A third former Air Force football player faces an academy court-martial for cocaine, as Kyler Ehm heads to court for a hearing on his charges Wednesday.
The former reserve defensive lineman is charged with four specifications for use of cocaine and faces a preliminary hearing to air evidence in the case.
Ehm, a native of the Wichita, Kan., area, appeared in 10 games across the 2017 and ’18 seasons, making one tackle.
Court papers allege Ehm began using the drug in 2017 and had three instances of cocaine use in early 2018, yet still played in games against Navy, New Mexico, Utah State and Nevada in the 2018 campaign.
Air Force football coach Troy Calhoun refused to discuss cocaine use by his players Tuesday.
Ehm’s charges follow guilty pleas on cocaine charges from former fullback Cole Fagan, last year’s leading rusher on the team with 997 yards, and tailback Joseph Saucier, who averaged a team-best 6.4 yards per carry last year.
Ehm, Fagan and Saucier are part of this year’s senior class and were expected to play significant roles on the team before they were removed from the roster.
Fagan was sentenced to 15 days in jail.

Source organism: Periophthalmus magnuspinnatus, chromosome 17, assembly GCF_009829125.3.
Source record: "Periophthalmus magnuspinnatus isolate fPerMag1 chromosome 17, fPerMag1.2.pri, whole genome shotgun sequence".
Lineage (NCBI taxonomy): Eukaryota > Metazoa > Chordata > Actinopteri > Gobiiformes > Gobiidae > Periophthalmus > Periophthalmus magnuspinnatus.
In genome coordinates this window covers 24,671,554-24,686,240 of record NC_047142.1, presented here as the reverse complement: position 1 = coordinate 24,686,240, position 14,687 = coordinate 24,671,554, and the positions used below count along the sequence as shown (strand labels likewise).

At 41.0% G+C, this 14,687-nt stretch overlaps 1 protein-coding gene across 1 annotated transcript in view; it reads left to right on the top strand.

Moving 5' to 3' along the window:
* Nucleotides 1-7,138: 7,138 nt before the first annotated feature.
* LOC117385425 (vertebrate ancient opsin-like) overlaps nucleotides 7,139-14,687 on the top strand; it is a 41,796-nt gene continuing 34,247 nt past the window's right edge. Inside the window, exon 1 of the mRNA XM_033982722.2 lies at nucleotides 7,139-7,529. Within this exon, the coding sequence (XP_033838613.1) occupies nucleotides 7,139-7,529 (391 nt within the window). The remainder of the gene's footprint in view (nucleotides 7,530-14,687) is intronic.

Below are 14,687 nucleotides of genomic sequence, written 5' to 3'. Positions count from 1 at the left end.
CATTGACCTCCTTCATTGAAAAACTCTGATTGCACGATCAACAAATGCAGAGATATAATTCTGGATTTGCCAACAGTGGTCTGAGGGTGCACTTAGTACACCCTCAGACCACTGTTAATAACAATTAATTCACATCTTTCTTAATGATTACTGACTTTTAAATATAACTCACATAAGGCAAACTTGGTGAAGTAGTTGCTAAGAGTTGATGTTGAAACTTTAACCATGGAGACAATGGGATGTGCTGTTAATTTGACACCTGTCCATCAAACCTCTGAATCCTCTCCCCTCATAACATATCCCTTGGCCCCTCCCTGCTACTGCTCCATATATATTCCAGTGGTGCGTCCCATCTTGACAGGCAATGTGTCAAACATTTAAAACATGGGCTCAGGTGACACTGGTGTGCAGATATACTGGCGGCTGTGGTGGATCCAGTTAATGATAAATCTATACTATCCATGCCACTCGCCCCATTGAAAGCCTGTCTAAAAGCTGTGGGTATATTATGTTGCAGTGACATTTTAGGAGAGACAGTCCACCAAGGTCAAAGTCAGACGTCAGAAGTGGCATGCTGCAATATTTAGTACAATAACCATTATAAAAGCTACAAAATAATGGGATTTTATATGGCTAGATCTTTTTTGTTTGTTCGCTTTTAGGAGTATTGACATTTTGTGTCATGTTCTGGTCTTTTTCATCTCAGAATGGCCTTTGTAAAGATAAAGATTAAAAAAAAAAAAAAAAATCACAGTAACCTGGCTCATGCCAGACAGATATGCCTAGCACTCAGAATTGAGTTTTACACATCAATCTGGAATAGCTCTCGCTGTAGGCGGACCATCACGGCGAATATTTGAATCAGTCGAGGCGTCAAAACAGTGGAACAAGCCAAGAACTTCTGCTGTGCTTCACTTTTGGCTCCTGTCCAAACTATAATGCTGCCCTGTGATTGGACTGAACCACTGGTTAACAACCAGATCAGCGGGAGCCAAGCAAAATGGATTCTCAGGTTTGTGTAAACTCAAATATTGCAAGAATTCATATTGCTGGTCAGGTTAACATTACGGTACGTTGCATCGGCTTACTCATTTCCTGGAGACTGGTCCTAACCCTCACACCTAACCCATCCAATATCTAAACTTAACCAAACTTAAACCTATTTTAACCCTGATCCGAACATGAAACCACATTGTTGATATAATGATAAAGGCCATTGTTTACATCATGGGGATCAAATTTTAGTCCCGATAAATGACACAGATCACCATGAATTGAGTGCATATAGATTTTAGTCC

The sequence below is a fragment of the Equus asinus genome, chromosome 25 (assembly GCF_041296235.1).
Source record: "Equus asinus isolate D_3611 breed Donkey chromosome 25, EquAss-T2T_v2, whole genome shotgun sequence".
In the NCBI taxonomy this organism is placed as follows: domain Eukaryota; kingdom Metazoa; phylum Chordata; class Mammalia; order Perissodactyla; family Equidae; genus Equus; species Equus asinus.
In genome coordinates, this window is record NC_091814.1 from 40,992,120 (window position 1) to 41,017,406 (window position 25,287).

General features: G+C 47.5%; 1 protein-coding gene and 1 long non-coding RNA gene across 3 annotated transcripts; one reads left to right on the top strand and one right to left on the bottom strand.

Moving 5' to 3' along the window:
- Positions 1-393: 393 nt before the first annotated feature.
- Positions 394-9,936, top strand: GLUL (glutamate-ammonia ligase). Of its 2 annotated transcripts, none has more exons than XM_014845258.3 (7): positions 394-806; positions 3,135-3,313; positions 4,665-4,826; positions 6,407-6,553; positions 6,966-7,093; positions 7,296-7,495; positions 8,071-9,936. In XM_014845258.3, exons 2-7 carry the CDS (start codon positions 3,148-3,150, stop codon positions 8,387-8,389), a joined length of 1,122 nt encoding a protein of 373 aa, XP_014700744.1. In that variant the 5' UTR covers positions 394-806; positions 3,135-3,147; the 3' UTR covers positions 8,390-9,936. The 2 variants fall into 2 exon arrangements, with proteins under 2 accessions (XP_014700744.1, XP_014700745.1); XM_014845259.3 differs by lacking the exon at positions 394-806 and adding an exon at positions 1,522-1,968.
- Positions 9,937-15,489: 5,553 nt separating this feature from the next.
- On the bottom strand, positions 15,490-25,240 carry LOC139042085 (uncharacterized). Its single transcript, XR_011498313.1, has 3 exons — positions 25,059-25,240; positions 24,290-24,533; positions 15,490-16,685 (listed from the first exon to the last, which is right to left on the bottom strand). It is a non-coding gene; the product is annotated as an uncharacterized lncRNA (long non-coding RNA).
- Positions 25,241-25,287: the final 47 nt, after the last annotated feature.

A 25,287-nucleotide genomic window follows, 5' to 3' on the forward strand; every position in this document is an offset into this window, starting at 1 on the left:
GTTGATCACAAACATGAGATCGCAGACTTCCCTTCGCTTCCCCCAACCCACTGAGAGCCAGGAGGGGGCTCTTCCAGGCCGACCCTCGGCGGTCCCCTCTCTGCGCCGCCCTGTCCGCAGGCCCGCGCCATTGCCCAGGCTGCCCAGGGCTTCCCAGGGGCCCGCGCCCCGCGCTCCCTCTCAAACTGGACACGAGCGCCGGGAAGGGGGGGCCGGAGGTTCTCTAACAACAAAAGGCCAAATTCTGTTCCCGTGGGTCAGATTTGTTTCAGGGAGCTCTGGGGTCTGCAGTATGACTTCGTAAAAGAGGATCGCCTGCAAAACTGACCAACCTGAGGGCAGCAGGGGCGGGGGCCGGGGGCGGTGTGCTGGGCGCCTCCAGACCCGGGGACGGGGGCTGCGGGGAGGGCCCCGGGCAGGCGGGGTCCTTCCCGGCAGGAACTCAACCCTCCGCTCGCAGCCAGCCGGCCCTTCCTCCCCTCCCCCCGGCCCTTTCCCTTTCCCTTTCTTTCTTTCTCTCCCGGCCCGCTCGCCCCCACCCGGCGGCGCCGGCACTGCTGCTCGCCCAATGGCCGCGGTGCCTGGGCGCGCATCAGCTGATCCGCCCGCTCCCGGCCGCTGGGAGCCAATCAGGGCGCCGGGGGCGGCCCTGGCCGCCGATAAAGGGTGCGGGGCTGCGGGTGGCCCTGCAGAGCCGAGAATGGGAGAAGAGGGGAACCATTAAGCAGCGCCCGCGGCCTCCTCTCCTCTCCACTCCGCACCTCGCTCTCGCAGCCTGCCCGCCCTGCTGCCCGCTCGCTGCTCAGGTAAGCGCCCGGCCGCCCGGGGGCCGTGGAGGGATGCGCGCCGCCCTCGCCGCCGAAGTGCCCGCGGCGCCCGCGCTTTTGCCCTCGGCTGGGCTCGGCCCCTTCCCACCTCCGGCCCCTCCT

Saucier, who also pleaded guilty to marijuana possession, received a three-month sentence.
Unlike other college football programs, where scholarships are covered with athletic revenue, academy players, like all cadets, get free tuition and paychecks from the Pentagon. That makes the academy one of the only schools that pays college players. Ehm drew $1,116 in pay on top of free room, board and medical care.
Calhoun on Tuesday wouldn’t discuss how three of his players wound up with drug charges.
“What do you have about our current team?” Calhoun asked in a tense exchange at a Tuesday news conference at the academy. “What do you have about guys on our team?”
Even as Calhoun’s team has struggled with drug offenses, it has found success on the field, posting a 5-2 record heading into a Saturday night matchup with Utah State.
Down two star rushers, the Falcons possess the nation’s No. 4 rushing attack, averaging 286 yards per game on the ground in 2019.
Calhoun has traditionally refused to discuss misconduct by his players, and how he intends to fix conduct problems on the squad.
After a scandal in 2014 involving football players using drugs and committing acts of sexual assault, the academy pledged to examine its recruiting practices and to keep a closer eye on how its players behave off the field.
Ehm’s hearing Wednesday will see Air Force prosecutors outline their case. A hearing officer will afterward issue a recommendation to academy leaders on whether the case should proceed to court-martial.
Cocaine use by military members carries a maximum sentence of five years behind bars for each offense.